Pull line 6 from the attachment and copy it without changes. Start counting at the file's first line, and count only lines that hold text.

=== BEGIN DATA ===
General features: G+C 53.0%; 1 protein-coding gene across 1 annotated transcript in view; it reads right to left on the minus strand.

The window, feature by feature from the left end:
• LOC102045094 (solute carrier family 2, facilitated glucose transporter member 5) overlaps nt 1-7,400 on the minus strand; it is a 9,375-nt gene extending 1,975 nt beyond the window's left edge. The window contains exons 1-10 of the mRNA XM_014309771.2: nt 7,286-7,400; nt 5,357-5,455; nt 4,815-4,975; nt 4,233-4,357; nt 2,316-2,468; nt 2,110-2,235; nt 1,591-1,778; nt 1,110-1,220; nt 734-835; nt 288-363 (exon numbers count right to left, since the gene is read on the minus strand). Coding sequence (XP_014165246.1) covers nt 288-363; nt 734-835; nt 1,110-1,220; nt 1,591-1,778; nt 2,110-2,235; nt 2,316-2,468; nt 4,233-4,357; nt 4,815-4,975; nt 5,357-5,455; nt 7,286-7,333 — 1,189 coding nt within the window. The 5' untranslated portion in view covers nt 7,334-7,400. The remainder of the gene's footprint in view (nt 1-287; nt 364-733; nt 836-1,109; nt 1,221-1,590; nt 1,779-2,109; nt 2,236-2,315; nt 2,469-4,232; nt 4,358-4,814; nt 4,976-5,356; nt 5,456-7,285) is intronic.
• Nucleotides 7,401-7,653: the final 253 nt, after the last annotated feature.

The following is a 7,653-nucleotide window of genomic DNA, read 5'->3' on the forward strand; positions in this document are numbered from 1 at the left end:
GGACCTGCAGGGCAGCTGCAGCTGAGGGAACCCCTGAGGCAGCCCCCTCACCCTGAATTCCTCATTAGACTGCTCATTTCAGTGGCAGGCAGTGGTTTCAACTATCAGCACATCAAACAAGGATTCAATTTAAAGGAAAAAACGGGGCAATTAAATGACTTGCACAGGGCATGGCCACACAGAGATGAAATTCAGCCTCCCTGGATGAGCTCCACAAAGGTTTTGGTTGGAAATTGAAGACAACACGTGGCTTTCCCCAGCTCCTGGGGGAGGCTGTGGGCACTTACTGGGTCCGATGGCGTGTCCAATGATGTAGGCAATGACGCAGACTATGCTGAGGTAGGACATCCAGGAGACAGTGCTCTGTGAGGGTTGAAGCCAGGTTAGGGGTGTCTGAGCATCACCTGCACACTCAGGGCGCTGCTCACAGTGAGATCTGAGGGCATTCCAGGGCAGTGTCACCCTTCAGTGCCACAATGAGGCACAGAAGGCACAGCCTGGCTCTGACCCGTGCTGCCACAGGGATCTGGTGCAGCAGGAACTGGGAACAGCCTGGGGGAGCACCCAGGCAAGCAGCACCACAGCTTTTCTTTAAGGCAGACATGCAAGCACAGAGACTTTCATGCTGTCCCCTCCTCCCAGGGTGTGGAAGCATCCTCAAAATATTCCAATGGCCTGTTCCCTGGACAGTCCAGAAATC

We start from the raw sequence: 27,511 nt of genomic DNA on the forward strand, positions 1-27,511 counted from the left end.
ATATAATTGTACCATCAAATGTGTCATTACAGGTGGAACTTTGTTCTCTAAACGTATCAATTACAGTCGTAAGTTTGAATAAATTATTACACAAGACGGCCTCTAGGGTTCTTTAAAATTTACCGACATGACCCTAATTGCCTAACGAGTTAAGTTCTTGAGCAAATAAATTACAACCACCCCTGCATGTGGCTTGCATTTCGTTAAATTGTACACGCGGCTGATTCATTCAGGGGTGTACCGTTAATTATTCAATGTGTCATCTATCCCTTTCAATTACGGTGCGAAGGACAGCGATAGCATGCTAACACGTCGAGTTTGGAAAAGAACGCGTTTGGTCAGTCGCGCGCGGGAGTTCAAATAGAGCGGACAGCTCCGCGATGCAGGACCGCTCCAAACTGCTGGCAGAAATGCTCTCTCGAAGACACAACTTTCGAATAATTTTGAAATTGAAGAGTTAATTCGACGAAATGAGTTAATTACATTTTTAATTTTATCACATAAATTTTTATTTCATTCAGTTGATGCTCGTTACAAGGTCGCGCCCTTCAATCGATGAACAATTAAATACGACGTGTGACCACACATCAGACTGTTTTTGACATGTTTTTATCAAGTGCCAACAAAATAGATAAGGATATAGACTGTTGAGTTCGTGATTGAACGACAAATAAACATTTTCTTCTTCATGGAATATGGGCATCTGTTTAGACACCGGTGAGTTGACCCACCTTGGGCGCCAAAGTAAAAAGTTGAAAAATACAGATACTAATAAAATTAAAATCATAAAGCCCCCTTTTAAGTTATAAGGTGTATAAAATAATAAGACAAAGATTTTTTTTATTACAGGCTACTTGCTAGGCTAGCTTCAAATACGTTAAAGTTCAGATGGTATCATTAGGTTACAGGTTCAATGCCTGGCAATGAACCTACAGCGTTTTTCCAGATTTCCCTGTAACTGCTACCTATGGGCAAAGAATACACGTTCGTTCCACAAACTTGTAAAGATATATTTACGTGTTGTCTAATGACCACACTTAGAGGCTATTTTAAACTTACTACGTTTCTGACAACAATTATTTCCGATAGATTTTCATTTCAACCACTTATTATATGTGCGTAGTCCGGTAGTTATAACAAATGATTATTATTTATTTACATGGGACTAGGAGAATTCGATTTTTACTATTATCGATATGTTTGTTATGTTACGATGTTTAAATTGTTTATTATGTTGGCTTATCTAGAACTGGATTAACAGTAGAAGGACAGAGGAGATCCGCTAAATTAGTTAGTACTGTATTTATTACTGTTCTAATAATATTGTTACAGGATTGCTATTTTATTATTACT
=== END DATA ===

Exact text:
GGACCTGCAGGGCAGCTGCAGCTGAGGGAACCCCTGAGGCAGCCCCCTCACCCTGAATTCCTCATTAGACTGCTCATTTCAGTGGCAGGCAGTGGTTTCAACTATCAGCACATCAAACAAGGATTCAATTTAAAGGAAAAAACGGGGCAATTAAATGACTTGCACAGGGCATGGCCACACAGAGATGAAATTCAGCCTCCCTGGATGAGCTCCACAAAGGTTTTGGTTGGAAATTGAAGACAACACGTGGCTTTCCCCAGCTCCTGGGGGAGGCTGTGGGCACTTACTGGGTCCGATGGCGTGTCCAATGATGTAGGCAATGACGCAGACTATGCTGAGGTAGGACATCCAGGAGACAGTGCTCTGTGAGGGTTGAAGCCAGGTTAGGGGTGTCTGAGCATCACCTGCACACTCAGGGCGCTGCTCACAGTGAGATCTGAGGGCATTCCAGGGCAGTGTCACCCTTCAGTGCCACAATGAGGCACAGAAGGCACAGCCTGGCTCTGACCCGTGCTGCCACAGGGATCTGGTGCAGCAGGAACTGGGAACAGCCTGGGGGAGCACCCAGGCAAGCAGCACCACAGCTTTTCTTTAAGGCAGACATGCAAGCACAGAGACTTTCATGCTGTCCCCTCCTCCCAGGGTGTGGAAGCATCCTCAAAATATTCCAATGGCCTGTTCCCTGGACAGTCCAGAAATC